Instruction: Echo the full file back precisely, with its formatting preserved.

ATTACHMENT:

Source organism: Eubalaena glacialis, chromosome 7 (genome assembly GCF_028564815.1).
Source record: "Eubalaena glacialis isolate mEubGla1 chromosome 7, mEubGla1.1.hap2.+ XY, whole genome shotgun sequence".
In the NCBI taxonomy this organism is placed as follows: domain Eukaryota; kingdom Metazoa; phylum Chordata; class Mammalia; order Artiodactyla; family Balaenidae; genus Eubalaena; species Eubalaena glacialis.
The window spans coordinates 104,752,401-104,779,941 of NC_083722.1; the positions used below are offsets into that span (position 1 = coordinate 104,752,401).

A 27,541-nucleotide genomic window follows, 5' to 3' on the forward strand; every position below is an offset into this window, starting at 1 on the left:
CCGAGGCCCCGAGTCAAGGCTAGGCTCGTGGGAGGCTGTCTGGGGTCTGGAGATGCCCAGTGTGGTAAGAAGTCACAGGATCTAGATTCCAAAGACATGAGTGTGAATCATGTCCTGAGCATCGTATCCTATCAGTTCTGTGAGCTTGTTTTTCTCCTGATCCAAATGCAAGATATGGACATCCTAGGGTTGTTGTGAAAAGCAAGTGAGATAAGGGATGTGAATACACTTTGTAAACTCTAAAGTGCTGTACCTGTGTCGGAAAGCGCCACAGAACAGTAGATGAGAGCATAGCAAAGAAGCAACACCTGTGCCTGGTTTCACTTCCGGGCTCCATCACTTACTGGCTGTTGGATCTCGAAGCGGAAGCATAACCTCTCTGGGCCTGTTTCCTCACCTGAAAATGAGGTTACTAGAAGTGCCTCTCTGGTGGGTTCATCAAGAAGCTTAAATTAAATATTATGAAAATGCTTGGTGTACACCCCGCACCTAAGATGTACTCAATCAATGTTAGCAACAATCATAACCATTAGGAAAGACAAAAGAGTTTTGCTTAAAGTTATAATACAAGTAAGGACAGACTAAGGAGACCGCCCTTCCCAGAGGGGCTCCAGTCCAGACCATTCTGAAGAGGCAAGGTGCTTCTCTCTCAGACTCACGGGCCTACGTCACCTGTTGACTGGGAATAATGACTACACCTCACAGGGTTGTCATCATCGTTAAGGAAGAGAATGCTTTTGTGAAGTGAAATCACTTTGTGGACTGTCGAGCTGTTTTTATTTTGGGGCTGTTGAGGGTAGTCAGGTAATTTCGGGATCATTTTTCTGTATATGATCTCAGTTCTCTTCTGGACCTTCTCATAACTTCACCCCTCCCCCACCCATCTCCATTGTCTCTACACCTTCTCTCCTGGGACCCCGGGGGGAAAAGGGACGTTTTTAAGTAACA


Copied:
Source organism: Eubalaena glacialis, chromosome 7 (genome assembly GCF_028564815.1).
Source record: "Eubalaena glacialis isolate mEubGla1 chromosome 7, mEubGla1.1.hap2.+ XY, whole genome shotgun sequence".
In the NCBI taxonomy this organism is placed as follows: domain Eukaryota; kingdom Metazoa; phylum Chordata; class Mammalia; order Artiodactyla; family Balaenidae; genus Eubalaena; species Eubalaena glacialis.
The window spans coordinates 104,752,401-104,779,941 of NC_083722.1; the positions used below are offsets into that span (position 1 = coordinate 104,752,401).

A 27,541-nucleotide genomic window follows, 5' to 3' on the forward strand; every position below is an offset into this window, starting at 1 on the left:
CCGAGGCCCCGAGTCAAGGCTAGGCTCGTGGGAGGCTGTCTGGGGTCTGGAGATGCCCAGTGTGGTAAGAAGTCACAGGATCTAGATTCCAAAGACATGAGTGTGAATCATGTCCTGAGCATCGTATCCTATCAGTTCTGTGAGCTTGTTTTTCTCCTGATCCAAATGCAAGATATGGACATCCTAGGGTTGTTGTGAAAAGCAAGTGAGATAAGGGATGTGAATACACTTTGTAAACTCTAAAGTGCTGTACCTGTGTCGGAAAGCGCCACAGAACAGTAGATGAGAGCATAGCAAAGAAGCAACACCTGTGCCTGGTTTCACTTCCGGGCTCCATCACTTACTGGCTGTTGGATCTCGAAGCGGAAGCATAACCTCTCTGGGCCTGTTTCCTCACCTGAAAATGAGGTTACTAGAAGTGCCTCTCTGGTGGGTTCATCAAGAAGCTTAAATTAAATATTATGAAAATGCTTGGTGTACACCCCGCACCTAAGATGTACTCAATCAATGTTAGCAACAATCATAACCATTAGGAAAGACAAAAGAGTTTTGCTTAAAGTTATAATACAAGTAAGGACAGACTAAGGAGACCGCCCTTCCCAGAGGGGCTCCAGTCCAGACCATTCTGAAGAGGCAAGGTGCTTCTCTCTCAGACTCACGGGCCTACGTCACCTGTTGACTGGGAATAATGACTACACCTCACAGGGTTGTCATCATCGTTAAGGAAGAGAATGCTTTTGTGAAGTGAAATCACTTTGTGGACTGTCGAGCTGTTTTTATTTTGGGGCTGTTGAGGGTAGTCAGGTAATTTCGGGATCATTTTTCTGTATATGATCTCAGTTCTCTTCTGGACCTTCTCATAACTTCACCCCTCCCCCACCCATCTCCATTGTCTCTACACCTTCTCTCCTGGGACCCCGGGGGGAAAAGGGACGTTTTTAAGTAACA